The helical coordinate

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## Causality in three dimensions

The top plane in Figure 8 is the 2-D filter seen in equation (9). Geometrically, the 3-dimensional generalization of a helix, Figure 8 shows a causal filter in three dimensions. Think of the little cubes as packed with the string of the causal 1-D function. Under the ``1'' is packed with string, but none above it. Behind the ``1'' is packed with string, but none in front of it. The top plane can be visualized as the area around the end of the 1-D string. Above the top plane are zero-valued anticausal filter coefficients.

This 3-D cube is like the usual Fortran packing of a 3-D array with one confusing difference. The starting location where the ``1'' is located is not at the Fortran (1,1,1) location. Details of indexing are essential, but complicated, and found near the end of this chapter.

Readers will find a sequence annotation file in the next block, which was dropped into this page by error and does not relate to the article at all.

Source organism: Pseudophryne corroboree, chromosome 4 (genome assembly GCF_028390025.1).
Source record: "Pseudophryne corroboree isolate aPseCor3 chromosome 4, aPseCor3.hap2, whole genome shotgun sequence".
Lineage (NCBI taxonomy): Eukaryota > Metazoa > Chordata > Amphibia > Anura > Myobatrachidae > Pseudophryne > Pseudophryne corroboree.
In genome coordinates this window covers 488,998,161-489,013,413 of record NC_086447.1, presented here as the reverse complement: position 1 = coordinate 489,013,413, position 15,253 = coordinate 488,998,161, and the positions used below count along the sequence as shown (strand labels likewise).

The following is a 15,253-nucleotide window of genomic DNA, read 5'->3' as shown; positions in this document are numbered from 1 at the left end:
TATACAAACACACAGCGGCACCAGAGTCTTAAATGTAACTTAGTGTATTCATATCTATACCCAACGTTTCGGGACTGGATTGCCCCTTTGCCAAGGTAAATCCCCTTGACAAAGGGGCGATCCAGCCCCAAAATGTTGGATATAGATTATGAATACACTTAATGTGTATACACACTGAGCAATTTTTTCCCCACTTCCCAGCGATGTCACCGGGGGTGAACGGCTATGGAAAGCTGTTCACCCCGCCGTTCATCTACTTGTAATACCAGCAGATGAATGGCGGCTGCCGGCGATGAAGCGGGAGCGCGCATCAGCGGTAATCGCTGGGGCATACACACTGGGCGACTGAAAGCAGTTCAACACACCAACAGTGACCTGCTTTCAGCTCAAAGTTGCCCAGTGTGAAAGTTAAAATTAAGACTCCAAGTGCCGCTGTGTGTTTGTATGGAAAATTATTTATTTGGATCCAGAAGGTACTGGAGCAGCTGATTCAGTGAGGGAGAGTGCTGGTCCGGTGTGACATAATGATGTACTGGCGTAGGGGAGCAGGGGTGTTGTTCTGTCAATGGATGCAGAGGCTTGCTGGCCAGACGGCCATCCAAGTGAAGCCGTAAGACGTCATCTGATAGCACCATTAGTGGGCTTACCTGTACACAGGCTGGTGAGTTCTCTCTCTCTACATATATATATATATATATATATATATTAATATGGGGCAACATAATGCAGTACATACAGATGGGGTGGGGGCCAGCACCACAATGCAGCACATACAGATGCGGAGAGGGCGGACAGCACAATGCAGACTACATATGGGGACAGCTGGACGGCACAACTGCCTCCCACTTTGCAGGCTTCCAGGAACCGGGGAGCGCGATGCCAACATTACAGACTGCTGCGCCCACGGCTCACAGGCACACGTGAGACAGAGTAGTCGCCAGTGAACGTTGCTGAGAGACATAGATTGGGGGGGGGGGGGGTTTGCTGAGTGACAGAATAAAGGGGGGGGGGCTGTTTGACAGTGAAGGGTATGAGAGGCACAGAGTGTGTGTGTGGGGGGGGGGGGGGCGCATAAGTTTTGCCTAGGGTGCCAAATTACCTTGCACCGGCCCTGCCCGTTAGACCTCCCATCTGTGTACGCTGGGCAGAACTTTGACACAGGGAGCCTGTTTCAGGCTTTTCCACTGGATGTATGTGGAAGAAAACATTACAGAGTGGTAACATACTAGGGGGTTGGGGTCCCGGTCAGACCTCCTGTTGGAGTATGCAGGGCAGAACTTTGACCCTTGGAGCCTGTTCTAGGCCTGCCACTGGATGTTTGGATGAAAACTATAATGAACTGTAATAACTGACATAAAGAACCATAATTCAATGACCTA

3dpef
Figure 8.
A 3-D causal filter at the starting end of a 3-D helix.

The ``1'' that defines the end of the 1-dimensional filter becomes in 3-D a point of central symmetry. Every point inside a 3-D filter has a mate opposite the ``1'' that is outside the filter. Altogether they fill the whole space leaving no holes. From this you may deduce that the ``1'' must lie on the side of a face as shown in Figure 8. It cannot lie on the corner of a cube. It cannot be at the Fortran of f(1,1,1). If it were there, the filter points inside with their mirror points outside would not full the entire space. It could not represent all possible 3-D autocorrelation functions.

 The helical coordinate

Next: Blind deconvolution and the Up: KOLMOGOROFF SPECTRAL FACTORIZATION Previous: Causality in two dimensions

2015-03-25